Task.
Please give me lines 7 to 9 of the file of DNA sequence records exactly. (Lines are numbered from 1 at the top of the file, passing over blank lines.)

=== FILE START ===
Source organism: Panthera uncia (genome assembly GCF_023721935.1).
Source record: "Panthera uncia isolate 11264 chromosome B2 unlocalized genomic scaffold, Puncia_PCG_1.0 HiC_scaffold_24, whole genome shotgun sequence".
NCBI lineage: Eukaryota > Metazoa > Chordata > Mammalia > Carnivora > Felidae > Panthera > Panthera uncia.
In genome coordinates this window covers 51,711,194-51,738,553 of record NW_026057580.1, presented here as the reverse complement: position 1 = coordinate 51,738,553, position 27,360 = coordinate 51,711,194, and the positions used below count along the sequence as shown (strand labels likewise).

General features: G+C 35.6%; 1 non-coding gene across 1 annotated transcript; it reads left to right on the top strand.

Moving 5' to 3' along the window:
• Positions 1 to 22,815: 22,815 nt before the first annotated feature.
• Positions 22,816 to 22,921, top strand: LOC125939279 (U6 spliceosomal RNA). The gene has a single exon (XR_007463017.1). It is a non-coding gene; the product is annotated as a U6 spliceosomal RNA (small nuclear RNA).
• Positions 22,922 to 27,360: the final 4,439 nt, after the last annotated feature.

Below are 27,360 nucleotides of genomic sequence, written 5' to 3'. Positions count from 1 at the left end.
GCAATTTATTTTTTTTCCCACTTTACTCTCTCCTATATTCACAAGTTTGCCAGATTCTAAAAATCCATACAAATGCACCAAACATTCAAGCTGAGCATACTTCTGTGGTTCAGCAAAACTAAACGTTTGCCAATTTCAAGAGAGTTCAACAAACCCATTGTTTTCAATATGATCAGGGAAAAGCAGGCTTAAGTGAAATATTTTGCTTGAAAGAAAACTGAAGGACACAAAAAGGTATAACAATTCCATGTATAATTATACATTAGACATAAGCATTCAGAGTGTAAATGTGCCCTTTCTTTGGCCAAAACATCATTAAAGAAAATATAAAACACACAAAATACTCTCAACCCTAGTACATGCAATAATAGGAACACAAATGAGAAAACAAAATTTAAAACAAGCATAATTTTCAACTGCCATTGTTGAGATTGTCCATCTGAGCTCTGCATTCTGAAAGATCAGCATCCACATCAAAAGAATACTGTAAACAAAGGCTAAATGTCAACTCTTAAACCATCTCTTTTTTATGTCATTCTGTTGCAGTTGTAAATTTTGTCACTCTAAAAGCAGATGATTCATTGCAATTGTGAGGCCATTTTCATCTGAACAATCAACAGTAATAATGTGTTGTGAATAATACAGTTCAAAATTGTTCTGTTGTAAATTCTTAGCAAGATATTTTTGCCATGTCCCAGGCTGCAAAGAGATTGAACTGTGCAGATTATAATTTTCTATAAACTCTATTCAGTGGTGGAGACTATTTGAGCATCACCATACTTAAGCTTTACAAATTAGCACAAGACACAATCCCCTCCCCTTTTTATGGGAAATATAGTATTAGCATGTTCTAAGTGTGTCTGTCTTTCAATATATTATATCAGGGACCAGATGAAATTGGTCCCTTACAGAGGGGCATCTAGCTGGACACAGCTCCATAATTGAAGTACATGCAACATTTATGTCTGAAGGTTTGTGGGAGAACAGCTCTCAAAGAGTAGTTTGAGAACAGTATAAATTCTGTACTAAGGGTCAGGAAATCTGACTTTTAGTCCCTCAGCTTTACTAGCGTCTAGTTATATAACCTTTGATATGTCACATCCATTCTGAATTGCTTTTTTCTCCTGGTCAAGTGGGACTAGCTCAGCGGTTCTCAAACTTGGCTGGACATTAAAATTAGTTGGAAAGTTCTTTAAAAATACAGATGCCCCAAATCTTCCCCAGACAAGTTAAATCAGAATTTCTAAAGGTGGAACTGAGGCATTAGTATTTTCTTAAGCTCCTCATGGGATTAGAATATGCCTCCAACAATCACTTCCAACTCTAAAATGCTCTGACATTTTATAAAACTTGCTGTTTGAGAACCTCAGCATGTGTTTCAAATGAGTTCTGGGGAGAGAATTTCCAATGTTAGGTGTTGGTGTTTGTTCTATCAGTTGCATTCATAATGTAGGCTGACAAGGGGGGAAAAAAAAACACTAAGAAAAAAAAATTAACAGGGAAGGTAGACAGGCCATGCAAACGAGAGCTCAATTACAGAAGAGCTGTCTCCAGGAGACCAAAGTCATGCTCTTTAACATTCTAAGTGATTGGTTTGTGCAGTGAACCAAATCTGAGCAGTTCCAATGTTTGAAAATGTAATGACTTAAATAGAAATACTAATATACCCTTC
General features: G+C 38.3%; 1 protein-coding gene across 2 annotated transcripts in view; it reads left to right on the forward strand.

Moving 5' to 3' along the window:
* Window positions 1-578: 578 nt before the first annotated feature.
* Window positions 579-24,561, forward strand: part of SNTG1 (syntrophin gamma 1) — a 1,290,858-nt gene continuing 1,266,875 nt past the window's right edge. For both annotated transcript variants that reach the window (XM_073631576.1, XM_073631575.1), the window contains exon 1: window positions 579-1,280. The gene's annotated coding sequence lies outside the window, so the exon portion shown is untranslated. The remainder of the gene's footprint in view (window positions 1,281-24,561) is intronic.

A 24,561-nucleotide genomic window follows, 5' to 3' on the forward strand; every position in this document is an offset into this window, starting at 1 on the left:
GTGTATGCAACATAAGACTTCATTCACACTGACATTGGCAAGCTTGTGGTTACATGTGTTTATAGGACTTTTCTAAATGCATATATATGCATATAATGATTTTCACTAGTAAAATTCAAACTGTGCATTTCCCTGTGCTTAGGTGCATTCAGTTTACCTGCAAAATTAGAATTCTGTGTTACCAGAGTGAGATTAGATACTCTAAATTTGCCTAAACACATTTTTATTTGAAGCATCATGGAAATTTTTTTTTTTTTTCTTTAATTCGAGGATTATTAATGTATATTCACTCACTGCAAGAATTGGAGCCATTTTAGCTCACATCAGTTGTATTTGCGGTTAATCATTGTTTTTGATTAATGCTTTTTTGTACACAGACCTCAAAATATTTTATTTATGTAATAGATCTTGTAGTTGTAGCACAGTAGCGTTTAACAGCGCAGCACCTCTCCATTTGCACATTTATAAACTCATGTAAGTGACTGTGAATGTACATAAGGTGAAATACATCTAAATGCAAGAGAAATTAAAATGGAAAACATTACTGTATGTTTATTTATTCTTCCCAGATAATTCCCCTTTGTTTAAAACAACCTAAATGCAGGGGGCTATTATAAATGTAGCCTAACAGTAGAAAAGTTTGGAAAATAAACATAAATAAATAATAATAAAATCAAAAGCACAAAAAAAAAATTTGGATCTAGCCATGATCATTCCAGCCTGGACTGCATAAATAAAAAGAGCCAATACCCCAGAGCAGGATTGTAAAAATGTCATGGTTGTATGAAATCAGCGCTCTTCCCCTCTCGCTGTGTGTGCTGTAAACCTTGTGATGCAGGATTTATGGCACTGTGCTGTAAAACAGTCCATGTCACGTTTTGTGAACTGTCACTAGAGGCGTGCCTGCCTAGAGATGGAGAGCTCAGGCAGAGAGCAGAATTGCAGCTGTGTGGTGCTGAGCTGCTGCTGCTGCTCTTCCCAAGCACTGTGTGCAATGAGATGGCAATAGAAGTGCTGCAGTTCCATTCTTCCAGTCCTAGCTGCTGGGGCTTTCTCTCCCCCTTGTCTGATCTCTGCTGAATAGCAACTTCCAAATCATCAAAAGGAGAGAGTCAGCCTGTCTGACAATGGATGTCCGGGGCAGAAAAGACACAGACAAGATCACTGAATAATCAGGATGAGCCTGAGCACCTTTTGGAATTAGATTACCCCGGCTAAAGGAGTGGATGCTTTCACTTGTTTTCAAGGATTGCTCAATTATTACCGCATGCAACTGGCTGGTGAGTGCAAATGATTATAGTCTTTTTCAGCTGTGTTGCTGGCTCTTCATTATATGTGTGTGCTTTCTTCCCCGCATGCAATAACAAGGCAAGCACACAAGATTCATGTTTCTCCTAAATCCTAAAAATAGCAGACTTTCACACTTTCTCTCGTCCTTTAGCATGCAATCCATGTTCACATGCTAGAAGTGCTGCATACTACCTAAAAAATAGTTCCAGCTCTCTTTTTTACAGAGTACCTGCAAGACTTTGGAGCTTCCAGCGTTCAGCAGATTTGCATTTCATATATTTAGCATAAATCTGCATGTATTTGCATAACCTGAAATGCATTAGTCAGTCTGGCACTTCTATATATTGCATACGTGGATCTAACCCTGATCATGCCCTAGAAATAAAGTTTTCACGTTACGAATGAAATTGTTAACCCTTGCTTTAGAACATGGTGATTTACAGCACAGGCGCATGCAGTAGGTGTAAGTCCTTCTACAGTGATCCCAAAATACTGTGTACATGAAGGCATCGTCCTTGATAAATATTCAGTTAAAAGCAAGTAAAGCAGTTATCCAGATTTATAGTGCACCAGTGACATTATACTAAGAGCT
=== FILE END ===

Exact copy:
• Positions 1 to 22,815: 22,815 nt before the first annotated feature.
• Positions 22,816 to 22,921, top strand: LOC125939279 (U6 spliceosomal RNA). The gene has a single exon (XR_007463017.1). It is a non-coding gene; the product is annotated as a U6 spliceosomal RNA (small nuclear RNA).
• Positions 22,922 to 27,360: the final 4,439 nt, after the last annotated feature.